‘Tuition Tracker’ Shows Real Price Tags For College
In the wake of the 2008 recession, college cost and affordability have become increasingly hot topics. As tuition prices have continued to rise well above the pace of inflation — with no accompanying growth in family incomes — the issue of access for low- and middle-income students has received more attention, to the extent that, in January, President Obama held a White House summit to press college leaders to do more for the poorest students.
But at a workshop held at EWA’s 67th National Seminar in Nashville, Jon Marcus of The Hechinger Report and Holly Hacker of The Dallas Morning News made the case that institutions are doing “exactly the opposite” of what their leaders promised at that summit. As tuitions climb, Marcus and Hacker said, colleges and universities are effectively sticking low-income students with a disproportionate share of the burden.
Hacker and Marcus spoke at a session promoting the use of Tuition Tracker, a new online tool created by the EWA, The Hechinger Report and The Dallas Morning News. Tuition Tracker uses data from the U.S. Department of Education to show how the net price of college — that is, what students and their families have to pay after federal, state, and institutional scholarships and grants — has changed for students from various income groups over several years. Figures on the site go back to the 2008-2009 school year, thanks to a 2008 law requiring colleges to report the average net price for students who received at least some federal financial aid.
Journalists, prospective students and their parents, and other interested parties can simply type in the name of any American college or university — the site boasts more than 3,700 institutions across all sectors — to bring up a chart showing the year-over-year change in net price at that institution for students from five different income groups, ranging from a family-income low of $0-$30,000 to a high of $110,001 and up. Tuition Tracker also has separate charts that show the percentage of freshmen receiving grants, the percentage receiving loans, and the average amount of those grants and loans. (The most recent school year shown is 2011-2012, but Hacker noted that the next year’s figures will be coming out this summer, and Tuition Tracker will be updated at that time.)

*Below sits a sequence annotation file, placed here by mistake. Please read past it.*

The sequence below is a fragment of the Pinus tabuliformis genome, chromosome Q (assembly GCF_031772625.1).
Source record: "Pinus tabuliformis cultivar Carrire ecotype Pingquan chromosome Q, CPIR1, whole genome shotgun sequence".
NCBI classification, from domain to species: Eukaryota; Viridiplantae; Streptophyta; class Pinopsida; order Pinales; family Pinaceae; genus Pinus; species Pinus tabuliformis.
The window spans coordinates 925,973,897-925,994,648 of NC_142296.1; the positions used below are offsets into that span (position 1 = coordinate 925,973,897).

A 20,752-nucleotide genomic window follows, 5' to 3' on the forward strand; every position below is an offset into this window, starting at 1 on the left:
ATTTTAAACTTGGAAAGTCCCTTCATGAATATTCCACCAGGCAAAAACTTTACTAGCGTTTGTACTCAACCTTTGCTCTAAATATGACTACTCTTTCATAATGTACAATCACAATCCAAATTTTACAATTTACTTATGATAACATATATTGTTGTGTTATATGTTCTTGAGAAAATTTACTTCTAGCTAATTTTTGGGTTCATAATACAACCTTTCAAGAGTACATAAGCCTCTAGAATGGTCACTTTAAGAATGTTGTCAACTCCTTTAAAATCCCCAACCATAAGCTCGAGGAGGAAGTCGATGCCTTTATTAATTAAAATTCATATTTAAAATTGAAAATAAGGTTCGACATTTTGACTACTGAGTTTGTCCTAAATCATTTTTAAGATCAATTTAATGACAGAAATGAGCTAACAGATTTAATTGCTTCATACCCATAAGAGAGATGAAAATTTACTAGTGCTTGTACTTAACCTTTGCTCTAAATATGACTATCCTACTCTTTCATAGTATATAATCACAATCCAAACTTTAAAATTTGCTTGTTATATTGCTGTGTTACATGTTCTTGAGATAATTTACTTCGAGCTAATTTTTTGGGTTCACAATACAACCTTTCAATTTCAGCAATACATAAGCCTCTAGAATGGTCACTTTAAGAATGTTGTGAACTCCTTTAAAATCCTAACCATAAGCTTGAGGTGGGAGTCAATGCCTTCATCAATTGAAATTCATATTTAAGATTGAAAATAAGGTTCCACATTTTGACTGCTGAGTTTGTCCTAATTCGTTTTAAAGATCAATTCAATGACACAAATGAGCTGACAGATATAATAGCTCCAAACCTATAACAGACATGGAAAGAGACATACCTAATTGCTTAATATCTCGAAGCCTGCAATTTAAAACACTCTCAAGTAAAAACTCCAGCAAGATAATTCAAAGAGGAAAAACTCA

At Columbia University, a particularly dramatic example, the 90 students from the lowest income group paid a net price of $4,870 in 2008-2009. Just a few years later, the 72 students from that group paid $12,018 in 2011-2012. Meanwhile, the 153 students in the highest income group paid a net price of $39,860 in 2008-2009 — but the 212 students in that group in 2011-2012 actually paid less: $36,551. Tuition Tracker also shows how many students were in each group every year, so users can also see whether institutions are, say, enrolling more high-income students but fewer low-income students over time.
Public institutions are no exception to the trend. At the University of North Carolina at Greensboro, the 281 students in the wealthiest group paid significantly more in 2011-2012 ($17,318) than did the 181 students from that group in 2008-2009 ($13,847) — but the price increase was much more pronounced for the poorest students, who paid just $1,609 in 2008-2009 (383 students), but $7,781 in 2011-2012 (536 students).
The proportionally greater jump in tuition for poorer families “is happening just as much at public universities,” Marcus said, “which you’d think would have some sort of obligation” to remain accessible to low-income students.
Tuition Tracker isn’t perfect. Perhaps its biggest flaw is that colleges are only required to report the net price for first-time, full-time students receiving federal financial aid. At many institutions, such students make up only a fraction of the total undergraduate population — typically the poorest fraction. Tuition Tracker does note what percentage of an institution’s students receive federal aid and are therefore counted in the tool’s data: 22 percent at Harvard University, for example, compared with 65 percent at nearby Bunker Hill Community College.
Still, the site is a useful tool for reporters needing “a couple of quick facts that you can jump right into,” Marcus said. He and Hacker both encouraged reporters at regional news outlets to use Tuition Tracker as a starting point for stories on the institutions in their area. “It’s a really good story to localize,” Hacker said. As the EWA’s Tuition Tracker page shows, a number of journalists have already done so. The tool’s creators hope many more will follow.